Simple is Best [caption id="" align="aligncenter" width="640"]
Indeed.[/caption] by Adam White, dramaturg
I write this blog post on the day of final dress rehearsal, on the eve of opening night! Everyone involved in this production of A Man for All Seasons has done marvelous work; the set and costuming and make up are all beautiful, and the cast is eager to put their performance in front of a live audience. I guess one could wonder if a dramaturg would give anything but a glowing report of their play that's about to go up, but quite truthfully: I'm eager for you to see this play!
On the subject of wanting you to see our production of A Man For All Seasons, I want to relay to you an interesting experience I had just two day ago. Every BYUarts theatre production gets a promotional video, and I was asked by the video makers in charge of the promotional video to be interviewed for the piece on A Man for All Seasons. I accepted, and when I was in the interview, they had two questions for me:
1.) What is A Man for All Seasons about?
2.) Why should people go see A Man for All Seasons?
As a dramaturg, I had a great answer for number one. Summarizing the events of this play in an interesting way was no problem. But that second question? That question gave me the hardest time! In the interview moment I was so flustered by my lack of an a concise answer. I quickly babbled out some gibberish to the camera man, after which I apologized and told him if he needed something more intelligible he shouldn't hesitate to call me back. Needless to say I was pretty embarrassed after the experience.
Here's the thing: I'm the dramaturgy for this show. I should have some insight as to why people should go see this play (and I do). As I've thought about this experience and about my work as a dramaturg, I've come to the realize that in this situation what I needed was simplicity. Simple is best.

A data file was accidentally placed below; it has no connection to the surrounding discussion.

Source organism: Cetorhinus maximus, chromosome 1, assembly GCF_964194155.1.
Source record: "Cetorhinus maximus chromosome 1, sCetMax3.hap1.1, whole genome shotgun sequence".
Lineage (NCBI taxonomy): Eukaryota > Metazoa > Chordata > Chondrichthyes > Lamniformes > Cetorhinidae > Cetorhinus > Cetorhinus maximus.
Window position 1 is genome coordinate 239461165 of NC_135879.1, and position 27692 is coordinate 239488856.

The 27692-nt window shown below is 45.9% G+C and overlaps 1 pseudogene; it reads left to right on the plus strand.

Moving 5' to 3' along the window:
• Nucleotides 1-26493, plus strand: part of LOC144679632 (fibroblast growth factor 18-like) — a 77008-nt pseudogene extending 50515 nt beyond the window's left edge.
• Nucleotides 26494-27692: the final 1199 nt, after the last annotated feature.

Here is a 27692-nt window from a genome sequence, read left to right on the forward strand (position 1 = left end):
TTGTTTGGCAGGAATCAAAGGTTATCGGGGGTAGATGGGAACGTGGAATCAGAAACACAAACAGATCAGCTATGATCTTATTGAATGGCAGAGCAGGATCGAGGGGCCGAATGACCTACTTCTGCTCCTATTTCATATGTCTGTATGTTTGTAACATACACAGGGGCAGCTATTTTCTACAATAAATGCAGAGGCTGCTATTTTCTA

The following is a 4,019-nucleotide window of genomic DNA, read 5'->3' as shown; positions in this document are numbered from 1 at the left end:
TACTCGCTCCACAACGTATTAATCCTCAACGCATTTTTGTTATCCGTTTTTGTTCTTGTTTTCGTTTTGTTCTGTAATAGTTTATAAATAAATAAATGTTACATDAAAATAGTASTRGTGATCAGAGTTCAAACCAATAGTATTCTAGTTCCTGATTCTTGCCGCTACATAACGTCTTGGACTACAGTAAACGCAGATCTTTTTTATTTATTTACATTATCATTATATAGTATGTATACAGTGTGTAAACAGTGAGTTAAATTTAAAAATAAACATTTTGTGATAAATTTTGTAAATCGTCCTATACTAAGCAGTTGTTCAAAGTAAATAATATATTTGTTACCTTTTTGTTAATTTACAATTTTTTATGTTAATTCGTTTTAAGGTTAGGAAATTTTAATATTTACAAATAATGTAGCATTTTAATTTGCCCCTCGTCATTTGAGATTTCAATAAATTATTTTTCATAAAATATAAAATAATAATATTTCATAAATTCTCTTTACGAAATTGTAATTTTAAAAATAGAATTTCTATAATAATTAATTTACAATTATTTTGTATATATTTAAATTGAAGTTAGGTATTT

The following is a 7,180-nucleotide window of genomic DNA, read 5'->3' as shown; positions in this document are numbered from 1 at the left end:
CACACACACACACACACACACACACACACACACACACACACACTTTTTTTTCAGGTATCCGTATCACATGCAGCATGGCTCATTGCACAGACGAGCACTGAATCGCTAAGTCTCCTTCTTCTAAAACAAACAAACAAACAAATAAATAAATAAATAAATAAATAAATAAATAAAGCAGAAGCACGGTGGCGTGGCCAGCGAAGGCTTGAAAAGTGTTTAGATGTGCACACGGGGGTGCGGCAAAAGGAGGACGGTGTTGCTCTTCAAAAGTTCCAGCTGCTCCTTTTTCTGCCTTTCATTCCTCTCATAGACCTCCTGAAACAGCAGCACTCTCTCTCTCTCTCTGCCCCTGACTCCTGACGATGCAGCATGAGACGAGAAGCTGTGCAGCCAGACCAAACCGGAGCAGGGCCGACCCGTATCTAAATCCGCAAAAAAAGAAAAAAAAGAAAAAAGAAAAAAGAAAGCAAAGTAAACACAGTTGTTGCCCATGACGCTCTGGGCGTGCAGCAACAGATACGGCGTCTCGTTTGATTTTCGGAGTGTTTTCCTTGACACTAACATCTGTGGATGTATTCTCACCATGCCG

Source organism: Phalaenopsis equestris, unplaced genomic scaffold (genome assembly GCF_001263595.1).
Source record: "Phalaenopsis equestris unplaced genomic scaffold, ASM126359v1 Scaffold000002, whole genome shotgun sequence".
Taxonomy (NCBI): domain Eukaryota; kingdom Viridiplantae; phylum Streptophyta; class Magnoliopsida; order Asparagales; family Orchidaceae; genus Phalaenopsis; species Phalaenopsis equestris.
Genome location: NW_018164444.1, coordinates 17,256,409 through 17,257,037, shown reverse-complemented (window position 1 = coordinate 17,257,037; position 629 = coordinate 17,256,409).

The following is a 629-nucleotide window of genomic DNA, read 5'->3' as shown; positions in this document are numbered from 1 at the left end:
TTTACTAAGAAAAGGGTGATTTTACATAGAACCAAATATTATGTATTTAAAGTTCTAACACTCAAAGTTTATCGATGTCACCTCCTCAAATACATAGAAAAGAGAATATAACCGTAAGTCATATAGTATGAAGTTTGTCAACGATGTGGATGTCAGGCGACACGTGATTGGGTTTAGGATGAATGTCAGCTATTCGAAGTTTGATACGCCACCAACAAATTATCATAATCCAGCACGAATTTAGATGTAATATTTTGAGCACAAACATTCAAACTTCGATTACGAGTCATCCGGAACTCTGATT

See, during that brief interview with the promotional video guys, I was trying to make up a reason for people to see this show that sounded meaningful, or at least scholarly. That wasn't the right attitude for me at all because it meant that I was reaching beyond the play, maybe for selfish reasons, to lend what I deemed to be credibility to a piece of art that, maybe, doesn't need to be legitimized at all. I was being long-winded and downright silly. What the play really needed was for me to speak its simple 'truth.' To redeem myself a little bit and to put my new motto for dramaturgy into practice, I will tell you why I think people should see A Man for All Seasons. I firmly believe, in the words of Oscar Wilde, that "Life imitates art far more than art imitates Life." This play, this conflict between Thomas More, his family, and King Henry VIII, informs our understanding of what it means to have a conscience. Bolt challenges us to explore what it means to have an integrity and what having integrity means in our most intimate relationships. Also revealed in this play is the corrupting influence of political power. I think that every person grapples with these themes, experiences, and issues.A Man for All Seasons is an important play for people to see. The promotional video guys didn't end up using my interview for the promotional video. Frankly, I feel so relieved; it was awful. May you forego the trappings of intelligent-sounding language the next time you are in an interview. Enjoy the show!